Today is Mother’s Day and it is my 19th Mother’s Day without my precious mother, Bernice Watson, who passed October 29,1998.
I celebrated my 60th birthday a few months back, and it is just recently that I am coming to understand what she meant the many times she told me “You just wait. The older you get, the smarter your parents become.”
Yes, I am a slow learner, but I think I finally get it. It is also why (I believe) the Apostle Paul tells us that the older women should teach the younger women. Oh, certainly this is no proclamation that the older women are more intelligent than their younger counterparts. No! What the older women are, however, is, well … older!
My sister and I were having a conversation recently, and I shared that I believe that even in my forties, at the time of our mother’s death, I was not yet ready to have that “adult to adult” conversation with Mom. There was still that push and pull of Mom still viewing me somewhat as a child who needed her input on many things, to me viewing myself as an adult who had a 16 year old daughter and a 23 year old marriage at the time. Shouldn’t she, at this point, trust me to make wise decisions?
Now, with the gift of time, I am beginning to understand. Some wisdom can only be gained through days, months, years, and even decades. It is not a once and done event, but a process that continues from youth to (I suspect) death. It continues to be gained and should continue to be imparted throughout time. Many experiences must pass through our lives. We must work through many difficulties. We must weather many storms. We must begin many friendships, and sadly, some must end as well. We must forge through many dark times and spend time pondering where and who we are, and perhaps even who and where God is at times.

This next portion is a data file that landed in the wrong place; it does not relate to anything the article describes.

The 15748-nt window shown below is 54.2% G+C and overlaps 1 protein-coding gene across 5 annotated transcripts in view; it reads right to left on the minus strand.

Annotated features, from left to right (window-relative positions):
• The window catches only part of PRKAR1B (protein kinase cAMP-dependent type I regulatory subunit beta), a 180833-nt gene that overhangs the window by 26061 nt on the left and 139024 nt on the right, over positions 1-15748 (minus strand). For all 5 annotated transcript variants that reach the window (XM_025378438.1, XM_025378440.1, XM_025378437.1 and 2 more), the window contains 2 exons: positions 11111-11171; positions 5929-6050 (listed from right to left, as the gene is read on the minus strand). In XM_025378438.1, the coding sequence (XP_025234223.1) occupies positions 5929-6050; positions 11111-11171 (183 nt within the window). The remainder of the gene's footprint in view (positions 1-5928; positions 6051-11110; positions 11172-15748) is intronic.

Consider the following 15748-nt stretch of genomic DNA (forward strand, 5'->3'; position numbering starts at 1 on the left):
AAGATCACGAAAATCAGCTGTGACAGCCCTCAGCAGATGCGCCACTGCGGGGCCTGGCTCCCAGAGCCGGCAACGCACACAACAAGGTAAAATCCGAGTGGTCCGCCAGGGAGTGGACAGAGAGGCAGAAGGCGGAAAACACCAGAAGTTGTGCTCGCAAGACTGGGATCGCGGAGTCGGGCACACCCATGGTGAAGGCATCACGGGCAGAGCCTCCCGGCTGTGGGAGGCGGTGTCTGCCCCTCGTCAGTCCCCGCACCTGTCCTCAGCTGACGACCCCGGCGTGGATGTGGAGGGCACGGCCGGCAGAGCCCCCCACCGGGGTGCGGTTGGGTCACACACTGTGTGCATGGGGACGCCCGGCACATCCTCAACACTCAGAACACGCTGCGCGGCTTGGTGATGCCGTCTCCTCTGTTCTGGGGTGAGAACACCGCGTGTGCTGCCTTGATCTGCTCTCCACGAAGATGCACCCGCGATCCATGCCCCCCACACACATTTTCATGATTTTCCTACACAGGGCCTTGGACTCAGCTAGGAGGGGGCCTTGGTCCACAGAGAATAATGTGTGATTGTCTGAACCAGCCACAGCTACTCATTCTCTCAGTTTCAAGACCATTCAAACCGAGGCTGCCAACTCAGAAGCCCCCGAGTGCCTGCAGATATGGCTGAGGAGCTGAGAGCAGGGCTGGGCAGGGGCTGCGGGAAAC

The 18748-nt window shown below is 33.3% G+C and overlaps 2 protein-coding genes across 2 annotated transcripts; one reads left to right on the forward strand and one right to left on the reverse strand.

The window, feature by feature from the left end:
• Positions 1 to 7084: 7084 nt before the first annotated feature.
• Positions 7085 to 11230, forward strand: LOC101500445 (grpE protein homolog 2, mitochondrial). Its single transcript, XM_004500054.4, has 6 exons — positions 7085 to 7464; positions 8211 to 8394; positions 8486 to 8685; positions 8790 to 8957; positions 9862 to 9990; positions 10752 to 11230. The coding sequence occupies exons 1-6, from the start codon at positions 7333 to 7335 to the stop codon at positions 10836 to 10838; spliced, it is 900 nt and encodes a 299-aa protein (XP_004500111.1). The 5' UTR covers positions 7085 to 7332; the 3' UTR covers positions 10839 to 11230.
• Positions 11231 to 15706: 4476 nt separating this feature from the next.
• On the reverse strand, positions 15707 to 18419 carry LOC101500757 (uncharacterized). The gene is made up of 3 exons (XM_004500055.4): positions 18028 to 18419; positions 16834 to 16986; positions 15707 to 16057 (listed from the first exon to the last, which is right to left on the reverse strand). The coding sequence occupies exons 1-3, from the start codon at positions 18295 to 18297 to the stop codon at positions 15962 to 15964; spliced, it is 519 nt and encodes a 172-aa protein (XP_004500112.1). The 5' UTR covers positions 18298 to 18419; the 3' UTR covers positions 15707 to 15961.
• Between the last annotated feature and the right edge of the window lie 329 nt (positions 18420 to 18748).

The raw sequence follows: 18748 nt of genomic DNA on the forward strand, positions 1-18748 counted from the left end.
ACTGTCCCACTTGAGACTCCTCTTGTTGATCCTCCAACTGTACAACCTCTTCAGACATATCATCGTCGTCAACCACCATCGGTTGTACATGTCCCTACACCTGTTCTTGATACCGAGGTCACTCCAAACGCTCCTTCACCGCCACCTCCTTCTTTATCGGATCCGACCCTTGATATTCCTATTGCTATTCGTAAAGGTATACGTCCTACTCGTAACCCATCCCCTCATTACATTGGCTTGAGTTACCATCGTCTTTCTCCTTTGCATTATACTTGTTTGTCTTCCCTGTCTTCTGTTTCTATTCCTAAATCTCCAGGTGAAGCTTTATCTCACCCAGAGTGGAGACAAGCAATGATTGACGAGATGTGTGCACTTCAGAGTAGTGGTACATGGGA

Many pillow cases will be soaked in tears and many rooms filled with laughter. We will have countless opportunities throughout the years to worry about our own children, and Lord willing, our children’s children as well. We will attend weddings, births, and funerals as well. And some experiences, both good and bad, we will walk through with others, and gain wisdom through their journeys. As each year passes and each wrinkle appears, wisdom is seeping in and attitudes and beliefs are morphing into something more mature and true (if we allow the process, that is).
Somewhere along the path, we realize that the journey is not an Instagram or Snapchat experience. It is extended across time and requires opportunity to marinate in our hearts and souls until it seeps out into our hands and feet, becoming part of our actions as well. We begin to view the world and the people in it with different eyes. We are more willing to give others the time for growth that all need, and that we ourselves have been afforded. We love more deeply, forgive more quickly, and take offense less often. We begin learning to listen to the heart as well as the words, and react more slowly. And perhaps we even begin to understand why our children sometime are not yet able to do the same.
We may begin (as I have of late) to look back across time (something we could not do when we were younger). Now, at 60, it is possible to look back across 20 years, and even 40 years of adulthood. With this long-range view, we can see where we made turns in the wrong direction which changed the trajectory of our lives. We can see opportunities that we missed as well as those that we took. For some things we are oh so grateful, and for others we experience sorrow. Oh, that we could go back and retrieve words that flew out of our mouths, or rewrite attitudes and/or actions.